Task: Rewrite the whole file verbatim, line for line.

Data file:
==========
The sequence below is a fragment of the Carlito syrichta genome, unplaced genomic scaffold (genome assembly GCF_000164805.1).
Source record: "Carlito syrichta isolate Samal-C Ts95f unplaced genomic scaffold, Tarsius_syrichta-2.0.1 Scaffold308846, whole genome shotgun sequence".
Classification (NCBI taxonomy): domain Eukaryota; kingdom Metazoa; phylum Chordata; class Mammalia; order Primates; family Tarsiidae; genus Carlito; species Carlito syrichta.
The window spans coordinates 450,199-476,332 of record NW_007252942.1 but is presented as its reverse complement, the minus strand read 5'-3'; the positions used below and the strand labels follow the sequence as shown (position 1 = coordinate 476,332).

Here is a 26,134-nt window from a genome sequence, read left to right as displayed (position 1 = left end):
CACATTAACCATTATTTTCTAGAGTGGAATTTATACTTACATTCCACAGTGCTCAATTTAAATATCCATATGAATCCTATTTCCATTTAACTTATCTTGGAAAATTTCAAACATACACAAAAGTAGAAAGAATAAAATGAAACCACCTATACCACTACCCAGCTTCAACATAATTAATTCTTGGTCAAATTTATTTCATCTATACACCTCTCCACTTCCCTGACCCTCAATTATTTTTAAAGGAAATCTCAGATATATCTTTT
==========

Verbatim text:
The sequence below is a fragment of the Carlito syrichta genome, unplaced genomic scaffold (genome assembly GCF_000164805.1).
Source record: "Carlito syrichta isolate Samal-C Ts95f unplaced genomic scaffold, Tarsius_syrichta-2.0.1 Scaffold308846, whole genome shotgun sequence".
Classification (NCBI taxonomy): domain Eukaryota; kingdom Metazoa; phylum Chordata; class Mammalia; order Primates; family Tarsiidae; genus Carlito; species Carlito syrichta.
The window spans coordinates 450,199-476,332 of record NW_007252942.1 but is presented as its reverse complement, the minus strand read 5'-3'; the positions used below and the strand labels follow the sequence as shown (position 1 = coordinate 476,332).

Here is a 26,134-nt window from a genome sequence, read left to right as displayed (position 1 = left end):
CACATTAACCATTATTTTCTAGAGTGGAATTTATACTTACATTCCACAGTGCTCAATTTAAATATCCATATGAATCCTATTTCCATTTAACTTATCTTGGAAAATTTCAAACATACACAAAAGTAGAAAGAATAAAATGAAACCACCTATACCACTACCCAGCTTCAACATAATTAATTCTTGGTCAAATTTATTTCATCTATACACCTCTCCACTTCCCTGACCCTCAATTATTTTTAAAGGAAATCTCAGATATATCTTTT